BeniciaBenicia Middle School, Matthew Turner Elementary, Robert Semple Elementary
The Benicia Safe Routes to School Project included constructing safety improvements on routes to three Benicia schools as described below. These projects, which made it safer for children to travel to three Benicia schools, are included in the Solano Transportation Authority’s Countywide 2013 SR2S Plan.
This Benicia Safe Routes to School Project (SR2S) followed the same environmental and design process as other federally funded projects, except with a more aggressive timeline to ensure the use of the funding within the time frame allotted. City staff was proactive in working with Caltrans on both the environmental and right-of-way clearance. The design portion of the project was split into three distinct tasks, each being done simultaneously by different agencies –City staff worked on one task and the remaining tasks were completed by separate design engineering firms. Completing this work simultaneously allowed for a faster delivery of the project.
Construction of the SR2S project commenced on July 22, 2014. While the work was underway, the affected streets remained open to traffic at all times. The project was completed in November 2014 and was accepted as complete by the City Council of the City of Benicia on December 2, 2014.
Benicia Middle School: Pedestrian activated flashing beacons were placed on both sides of Southampton Road at Turner Drive, in front of the Benicia Middle School, to assist students crossing this four lane arterial street. Before the project, there was only a crossing guard to stop four lanes of traffic for the students. The new flashing beacons provide a highly visible signal to vehicles that students are crossing the street.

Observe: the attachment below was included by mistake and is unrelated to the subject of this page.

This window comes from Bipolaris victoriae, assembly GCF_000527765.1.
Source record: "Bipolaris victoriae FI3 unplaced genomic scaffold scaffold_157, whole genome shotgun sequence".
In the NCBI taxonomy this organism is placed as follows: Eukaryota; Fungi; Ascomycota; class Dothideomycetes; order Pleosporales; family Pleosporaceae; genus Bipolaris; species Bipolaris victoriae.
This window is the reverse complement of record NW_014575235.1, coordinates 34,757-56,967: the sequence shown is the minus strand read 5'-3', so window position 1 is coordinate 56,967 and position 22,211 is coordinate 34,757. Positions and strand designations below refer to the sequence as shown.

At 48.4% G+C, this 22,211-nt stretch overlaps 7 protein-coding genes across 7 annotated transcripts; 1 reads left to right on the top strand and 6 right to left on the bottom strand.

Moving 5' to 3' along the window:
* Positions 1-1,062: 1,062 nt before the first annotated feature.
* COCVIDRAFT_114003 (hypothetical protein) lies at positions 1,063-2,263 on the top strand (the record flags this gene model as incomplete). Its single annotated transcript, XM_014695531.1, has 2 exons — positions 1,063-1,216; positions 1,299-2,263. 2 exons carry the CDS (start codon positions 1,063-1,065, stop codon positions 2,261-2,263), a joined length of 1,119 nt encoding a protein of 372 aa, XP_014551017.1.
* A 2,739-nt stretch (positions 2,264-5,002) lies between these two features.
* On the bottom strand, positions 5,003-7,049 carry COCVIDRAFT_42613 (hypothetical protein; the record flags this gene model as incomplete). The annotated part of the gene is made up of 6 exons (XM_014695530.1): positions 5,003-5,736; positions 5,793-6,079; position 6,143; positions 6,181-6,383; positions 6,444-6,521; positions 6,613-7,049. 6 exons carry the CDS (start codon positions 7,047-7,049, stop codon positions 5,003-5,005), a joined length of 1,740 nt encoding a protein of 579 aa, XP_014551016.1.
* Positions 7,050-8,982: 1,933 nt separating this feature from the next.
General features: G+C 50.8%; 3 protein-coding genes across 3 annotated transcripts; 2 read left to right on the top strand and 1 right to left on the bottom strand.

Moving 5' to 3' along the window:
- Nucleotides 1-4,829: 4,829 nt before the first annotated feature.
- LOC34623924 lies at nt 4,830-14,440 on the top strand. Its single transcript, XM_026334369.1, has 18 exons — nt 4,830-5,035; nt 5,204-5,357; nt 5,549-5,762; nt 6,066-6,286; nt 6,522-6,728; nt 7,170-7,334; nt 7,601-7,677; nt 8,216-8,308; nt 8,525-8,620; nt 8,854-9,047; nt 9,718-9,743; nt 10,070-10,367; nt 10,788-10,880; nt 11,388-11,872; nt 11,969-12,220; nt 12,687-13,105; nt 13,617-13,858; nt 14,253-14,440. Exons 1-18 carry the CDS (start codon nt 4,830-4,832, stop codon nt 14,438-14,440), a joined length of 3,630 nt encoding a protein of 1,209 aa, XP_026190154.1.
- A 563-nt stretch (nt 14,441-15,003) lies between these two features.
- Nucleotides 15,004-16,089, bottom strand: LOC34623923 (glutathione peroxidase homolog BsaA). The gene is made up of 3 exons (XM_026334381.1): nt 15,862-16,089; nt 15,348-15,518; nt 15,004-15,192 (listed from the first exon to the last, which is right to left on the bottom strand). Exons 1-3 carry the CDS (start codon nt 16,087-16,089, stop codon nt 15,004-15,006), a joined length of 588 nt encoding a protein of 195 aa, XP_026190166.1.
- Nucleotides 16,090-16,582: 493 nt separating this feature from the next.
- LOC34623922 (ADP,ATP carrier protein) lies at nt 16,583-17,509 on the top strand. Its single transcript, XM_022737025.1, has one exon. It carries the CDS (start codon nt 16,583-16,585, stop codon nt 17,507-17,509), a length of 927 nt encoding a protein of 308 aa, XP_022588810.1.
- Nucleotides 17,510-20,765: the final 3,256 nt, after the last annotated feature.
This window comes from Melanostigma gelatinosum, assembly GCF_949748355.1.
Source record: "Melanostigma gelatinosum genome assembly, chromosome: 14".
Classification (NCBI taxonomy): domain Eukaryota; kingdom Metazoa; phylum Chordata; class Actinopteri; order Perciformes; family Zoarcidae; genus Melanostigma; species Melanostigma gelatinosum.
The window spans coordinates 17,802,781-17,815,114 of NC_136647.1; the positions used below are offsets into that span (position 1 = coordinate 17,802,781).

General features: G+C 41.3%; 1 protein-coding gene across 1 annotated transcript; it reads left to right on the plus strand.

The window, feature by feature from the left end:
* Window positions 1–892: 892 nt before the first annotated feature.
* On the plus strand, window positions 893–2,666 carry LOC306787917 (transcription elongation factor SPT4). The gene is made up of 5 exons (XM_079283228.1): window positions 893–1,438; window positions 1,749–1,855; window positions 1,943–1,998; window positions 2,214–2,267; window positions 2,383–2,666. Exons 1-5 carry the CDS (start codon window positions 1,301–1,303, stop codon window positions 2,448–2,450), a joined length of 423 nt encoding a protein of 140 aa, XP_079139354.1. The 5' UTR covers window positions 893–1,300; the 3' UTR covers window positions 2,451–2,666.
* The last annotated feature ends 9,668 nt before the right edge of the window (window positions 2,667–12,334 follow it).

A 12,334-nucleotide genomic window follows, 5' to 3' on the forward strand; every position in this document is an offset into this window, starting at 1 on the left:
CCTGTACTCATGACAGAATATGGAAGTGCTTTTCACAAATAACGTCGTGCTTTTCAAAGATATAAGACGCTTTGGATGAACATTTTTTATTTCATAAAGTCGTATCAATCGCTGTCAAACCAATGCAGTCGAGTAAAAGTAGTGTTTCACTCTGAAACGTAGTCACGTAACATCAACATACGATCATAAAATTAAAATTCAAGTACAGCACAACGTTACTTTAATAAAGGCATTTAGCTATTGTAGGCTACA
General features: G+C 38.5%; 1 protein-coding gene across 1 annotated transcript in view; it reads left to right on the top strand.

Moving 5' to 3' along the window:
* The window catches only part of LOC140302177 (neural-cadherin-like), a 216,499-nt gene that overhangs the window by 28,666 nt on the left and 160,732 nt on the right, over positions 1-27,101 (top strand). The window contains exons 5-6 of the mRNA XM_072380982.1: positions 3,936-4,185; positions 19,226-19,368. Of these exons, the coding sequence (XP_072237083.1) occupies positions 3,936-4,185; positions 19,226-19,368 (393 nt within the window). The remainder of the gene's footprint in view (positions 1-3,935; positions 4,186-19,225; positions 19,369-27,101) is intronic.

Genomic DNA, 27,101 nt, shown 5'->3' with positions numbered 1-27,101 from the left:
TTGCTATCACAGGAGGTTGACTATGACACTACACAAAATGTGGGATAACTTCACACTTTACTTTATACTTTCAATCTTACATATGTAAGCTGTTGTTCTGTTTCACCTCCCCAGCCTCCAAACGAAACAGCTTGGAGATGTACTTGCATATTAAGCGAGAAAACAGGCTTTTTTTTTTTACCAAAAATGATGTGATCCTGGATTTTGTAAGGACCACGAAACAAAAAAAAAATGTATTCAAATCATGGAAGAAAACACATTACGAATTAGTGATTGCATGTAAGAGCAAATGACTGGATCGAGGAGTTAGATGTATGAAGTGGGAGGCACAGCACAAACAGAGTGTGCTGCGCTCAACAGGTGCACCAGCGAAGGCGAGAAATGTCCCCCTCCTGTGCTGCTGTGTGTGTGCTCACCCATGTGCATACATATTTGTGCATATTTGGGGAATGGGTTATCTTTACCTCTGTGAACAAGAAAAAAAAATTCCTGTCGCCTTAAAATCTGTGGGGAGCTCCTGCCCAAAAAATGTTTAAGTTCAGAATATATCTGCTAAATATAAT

Matthew Turner Elementary School: Sidewalk bulbouts, landings, and high visibility crosswalks were placed on Dempsey Drive to enhance safety for school children crossing from Matthew Turner Elementary School to the Community Park parking lot and Kearney Drive area. Before the project, numerous school children queued up on the narrow 4 foot sidewalk, cross Dempsey Drive, and either take the stairs down into the parking lot or cross the parking lot entrance (where there was no crosswalk) to access the sidewalk to the south. The new landings and crosswalks provide a safe refuse and highly visible path of travel.
Robert Semple Elementary School: Sidewalks were installed on El Bonito Way and Linda Vista to eliminate gaps in the pedestrian network leading to Robert Semple Elementary School. Before the project, the school children had to weave in and out of parked cars and walk in the street when raining to stay dry. The new sidewalks provide a dry, safe refuge to walk to school.
The City’s SR2S Community Task Force, comprised of elected officials, City staff, and School District staff, met to update the SR2S plan. The Task Force also conducted walking audits at these Benicia schools, observing drop off and pick up activities at identified locations of interest and documented concerns. As a result of the walk audits, several recommendations for improvements were made to improve the traffic circulation, congestion and walk ability for children. The recommendations were reviewed and prioritized by the Task Force. These projects were subsequently included in the Solano Transportation Authority’s Countywide SR2S Plan Update and were approved by the Governing Board of the Benicia Unified School District on August 15, 2013.